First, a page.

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Understanding Primary Ovarian Insufficiency (POI)

Primary ovarian insufficiency (POI) is when the ovaries stop working normally before the age of 40. An ovary does not release an egg each month as it should. This can cause symptoms and make it hard to get pregnant.

How POI affects the ovaries

The ovaries are a pair of small, oval-shaped organs in the lower part of a woman’s belly (abdomen). About once a month, one of the ovaries releases an egg. The ovaries also make the hormones estrogen and progesterone. These play roles in pregnancy, the menstrual cycle, and breast growth. A woman with POI may have fewer eggs. Or the ovaries may not release eggs correctly. The ovaries do not make the normal amounts of hormones. This leads to the symptoms of POI.

POI is not menopause

POI has been called premature ovarian failure and premature menopause. But these terms are not as accurate. A woman with POI may still have some function of her ovaries. POI is not the same thing as menopause. Menopause normally happens around age 50. In the transition time before menopause, the ovaries make smaller amounts of hormones. This time is called perimenopause. At the time of menopause, the ovaries run out of eggs. The menstrual cycles stop. Women with POI may have irregular or even normal menstrual cycles. They may still have eggs in their ovaries.

What causes POI?

Researchers are still learning about the causes of POI. It can result from any cause that reduces the number of eggs in the ovaries. It can also happen if your ovaries don’t make enough hormones. This can happen even with a normal number of eggs.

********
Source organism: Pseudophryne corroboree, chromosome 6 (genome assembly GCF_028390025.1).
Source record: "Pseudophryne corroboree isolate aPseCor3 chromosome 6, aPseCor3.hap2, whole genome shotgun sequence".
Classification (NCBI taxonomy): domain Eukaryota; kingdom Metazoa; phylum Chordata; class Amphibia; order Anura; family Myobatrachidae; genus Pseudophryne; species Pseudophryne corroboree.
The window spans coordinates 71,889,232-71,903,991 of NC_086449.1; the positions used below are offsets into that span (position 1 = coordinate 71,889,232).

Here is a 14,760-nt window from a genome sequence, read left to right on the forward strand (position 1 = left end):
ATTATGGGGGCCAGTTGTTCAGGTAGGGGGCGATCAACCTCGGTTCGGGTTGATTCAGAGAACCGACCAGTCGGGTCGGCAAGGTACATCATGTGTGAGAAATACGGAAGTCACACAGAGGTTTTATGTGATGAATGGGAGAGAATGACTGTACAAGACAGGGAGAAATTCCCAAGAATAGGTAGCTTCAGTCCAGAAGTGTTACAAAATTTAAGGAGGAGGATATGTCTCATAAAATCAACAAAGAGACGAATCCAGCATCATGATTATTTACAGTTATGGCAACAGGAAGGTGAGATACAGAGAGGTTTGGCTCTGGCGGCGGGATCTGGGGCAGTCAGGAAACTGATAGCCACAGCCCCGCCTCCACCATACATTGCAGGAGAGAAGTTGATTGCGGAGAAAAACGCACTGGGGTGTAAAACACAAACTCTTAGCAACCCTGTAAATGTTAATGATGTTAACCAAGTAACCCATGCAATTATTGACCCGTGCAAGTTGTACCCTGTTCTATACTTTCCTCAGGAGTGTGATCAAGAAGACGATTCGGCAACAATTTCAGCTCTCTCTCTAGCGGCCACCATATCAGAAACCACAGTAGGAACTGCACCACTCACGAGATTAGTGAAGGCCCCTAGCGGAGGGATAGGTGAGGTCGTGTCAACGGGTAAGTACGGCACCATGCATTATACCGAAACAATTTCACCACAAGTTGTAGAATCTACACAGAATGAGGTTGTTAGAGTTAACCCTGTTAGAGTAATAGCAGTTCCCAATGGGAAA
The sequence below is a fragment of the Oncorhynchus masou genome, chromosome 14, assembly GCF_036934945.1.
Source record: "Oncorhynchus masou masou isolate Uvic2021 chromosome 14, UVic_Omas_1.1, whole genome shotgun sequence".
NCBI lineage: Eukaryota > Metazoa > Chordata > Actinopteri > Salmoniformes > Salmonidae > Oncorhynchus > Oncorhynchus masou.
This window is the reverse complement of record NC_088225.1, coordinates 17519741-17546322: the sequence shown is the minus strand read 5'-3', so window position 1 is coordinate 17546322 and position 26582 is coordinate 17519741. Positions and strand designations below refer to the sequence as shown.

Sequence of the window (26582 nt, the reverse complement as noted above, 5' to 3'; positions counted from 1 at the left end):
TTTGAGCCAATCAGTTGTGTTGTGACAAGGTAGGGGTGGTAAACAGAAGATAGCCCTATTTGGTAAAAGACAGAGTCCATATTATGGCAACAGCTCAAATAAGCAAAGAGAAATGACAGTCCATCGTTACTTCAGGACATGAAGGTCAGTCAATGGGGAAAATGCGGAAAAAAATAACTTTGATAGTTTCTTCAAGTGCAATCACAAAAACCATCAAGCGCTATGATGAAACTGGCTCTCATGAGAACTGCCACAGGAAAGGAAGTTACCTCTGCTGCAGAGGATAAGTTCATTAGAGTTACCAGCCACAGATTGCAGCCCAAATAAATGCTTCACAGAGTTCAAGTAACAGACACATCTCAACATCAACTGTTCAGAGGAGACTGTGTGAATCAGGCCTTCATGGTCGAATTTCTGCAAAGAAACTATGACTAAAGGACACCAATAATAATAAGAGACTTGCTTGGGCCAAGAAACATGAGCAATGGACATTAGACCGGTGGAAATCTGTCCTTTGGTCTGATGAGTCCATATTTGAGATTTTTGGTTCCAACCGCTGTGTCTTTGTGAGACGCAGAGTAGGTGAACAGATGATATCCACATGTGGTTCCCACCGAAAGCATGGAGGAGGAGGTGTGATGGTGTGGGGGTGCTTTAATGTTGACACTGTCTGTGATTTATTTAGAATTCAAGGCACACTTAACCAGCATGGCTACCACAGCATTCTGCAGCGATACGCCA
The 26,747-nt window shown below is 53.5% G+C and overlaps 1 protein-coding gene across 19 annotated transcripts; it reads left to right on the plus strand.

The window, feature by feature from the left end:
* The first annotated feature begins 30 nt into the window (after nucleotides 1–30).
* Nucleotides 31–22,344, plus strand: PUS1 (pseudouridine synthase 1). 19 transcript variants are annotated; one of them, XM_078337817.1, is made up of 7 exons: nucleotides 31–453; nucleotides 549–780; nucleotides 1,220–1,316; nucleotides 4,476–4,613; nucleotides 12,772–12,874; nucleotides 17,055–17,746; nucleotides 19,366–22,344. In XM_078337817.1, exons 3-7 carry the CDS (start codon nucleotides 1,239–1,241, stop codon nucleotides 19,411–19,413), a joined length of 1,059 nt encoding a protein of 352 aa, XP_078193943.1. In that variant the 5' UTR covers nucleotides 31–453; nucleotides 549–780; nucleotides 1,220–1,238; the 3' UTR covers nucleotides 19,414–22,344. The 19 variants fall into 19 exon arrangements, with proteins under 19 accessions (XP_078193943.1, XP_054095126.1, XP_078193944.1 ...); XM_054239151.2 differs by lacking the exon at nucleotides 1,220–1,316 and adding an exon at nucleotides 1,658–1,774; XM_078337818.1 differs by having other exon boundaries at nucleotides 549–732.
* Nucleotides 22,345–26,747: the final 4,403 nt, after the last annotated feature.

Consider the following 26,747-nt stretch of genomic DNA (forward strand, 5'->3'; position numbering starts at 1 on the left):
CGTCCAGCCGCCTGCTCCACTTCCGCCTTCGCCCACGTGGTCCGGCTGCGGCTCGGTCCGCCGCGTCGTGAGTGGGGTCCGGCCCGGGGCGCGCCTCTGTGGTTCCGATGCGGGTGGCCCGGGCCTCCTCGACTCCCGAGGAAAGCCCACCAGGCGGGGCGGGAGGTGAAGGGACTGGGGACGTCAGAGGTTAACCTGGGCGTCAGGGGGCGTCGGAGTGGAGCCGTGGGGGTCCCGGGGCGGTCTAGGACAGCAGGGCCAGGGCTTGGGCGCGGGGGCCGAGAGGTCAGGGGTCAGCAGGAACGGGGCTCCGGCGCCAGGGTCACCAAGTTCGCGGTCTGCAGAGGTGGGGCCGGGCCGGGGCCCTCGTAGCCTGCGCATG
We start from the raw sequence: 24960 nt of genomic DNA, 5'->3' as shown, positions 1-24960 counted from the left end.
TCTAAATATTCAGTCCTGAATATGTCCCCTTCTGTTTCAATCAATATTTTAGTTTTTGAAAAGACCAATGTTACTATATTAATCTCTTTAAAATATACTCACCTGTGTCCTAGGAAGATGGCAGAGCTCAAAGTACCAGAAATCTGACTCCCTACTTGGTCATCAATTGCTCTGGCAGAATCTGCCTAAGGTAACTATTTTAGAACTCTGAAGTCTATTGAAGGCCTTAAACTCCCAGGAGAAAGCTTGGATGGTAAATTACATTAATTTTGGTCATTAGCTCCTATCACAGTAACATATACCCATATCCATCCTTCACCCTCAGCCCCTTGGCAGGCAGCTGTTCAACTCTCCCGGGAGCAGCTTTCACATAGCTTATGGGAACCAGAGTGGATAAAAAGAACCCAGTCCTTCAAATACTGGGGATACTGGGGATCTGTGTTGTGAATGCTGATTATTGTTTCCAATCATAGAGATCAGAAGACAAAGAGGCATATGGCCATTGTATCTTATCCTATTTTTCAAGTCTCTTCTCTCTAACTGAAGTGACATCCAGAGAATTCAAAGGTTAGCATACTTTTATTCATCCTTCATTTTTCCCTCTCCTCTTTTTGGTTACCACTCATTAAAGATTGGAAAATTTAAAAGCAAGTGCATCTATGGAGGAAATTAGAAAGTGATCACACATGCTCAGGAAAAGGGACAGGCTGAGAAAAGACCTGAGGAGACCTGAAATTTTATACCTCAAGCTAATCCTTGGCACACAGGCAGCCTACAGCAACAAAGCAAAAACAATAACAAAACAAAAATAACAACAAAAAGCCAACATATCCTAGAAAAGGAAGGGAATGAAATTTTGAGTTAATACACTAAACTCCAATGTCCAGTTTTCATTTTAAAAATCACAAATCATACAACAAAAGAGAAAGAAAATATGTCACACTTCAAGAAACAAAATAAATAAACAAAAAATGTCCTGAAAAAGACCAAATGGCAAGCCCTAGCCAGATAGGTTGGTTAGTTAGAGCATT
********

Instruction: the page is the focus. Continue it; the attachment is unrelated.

Some of the known causes of POI include:

  • Genetic conditions, such as Turner syndrome, Fragile X syndrome, or galactosemia

  • Toxins that affect the ovaries, such as from radiation or chemotherapy

  • Infections that damage the ovaries, such as mumps

  • Surgery on the ovaries

  • Autoimmune disease

  • Problems with hormones that regulate the ovaries, such as follicle-stimulating hormone (FSH)

  • Thyroid disease

  • Eating disorders

In most cases, the cause of the condition isn’t known.

Symptoms of POI

Most women with POI have had a normal puberty and normal periods. You may first notice your periods don’t start up again after a pregnancy. Or you may be having irregular periods. Many women have irregular periods for years before being diagnosed.

Some women with POI have regular periods and no symptoms of POI. Some women may have symptoms that come and go. Symptoms can include:

  • Irregular periods

  • No periods

  • Inability to get pregnant

  • Less sex drive

  • Painful sex because of thinning and drying of the vagina

  • Hot flashes and night sweats

  • Irritability

These are many of the same symptoms of normal menopause.

Diagnosing POI

Your healthcare provider will ask about your health history and your symptoms. You will also have a physical exam. This will likely include a pelvic exam. Your blood may be tested for follicle stimulating hormone (FSH). FSH is higher in women in menopause who are no longer releasing eggs. FSH is also higher in women with POI. This test may be enough for your doctor to diagnose you.

Many health conditions other than POI can cause irregular periods. You may have tests to rule out other causes of your symptoms. These tests may include:

  • A pregnancy test

  • Blood test for prolactin and thyroid levels, other hormones that can cause POI symptoms

  • Adrenal autoantibodies, to check for an autoimmune disease

  • Genetic testing, to check for genetic conditions

  • Bone density testing, to check for osteoporosis caused by low estrogen

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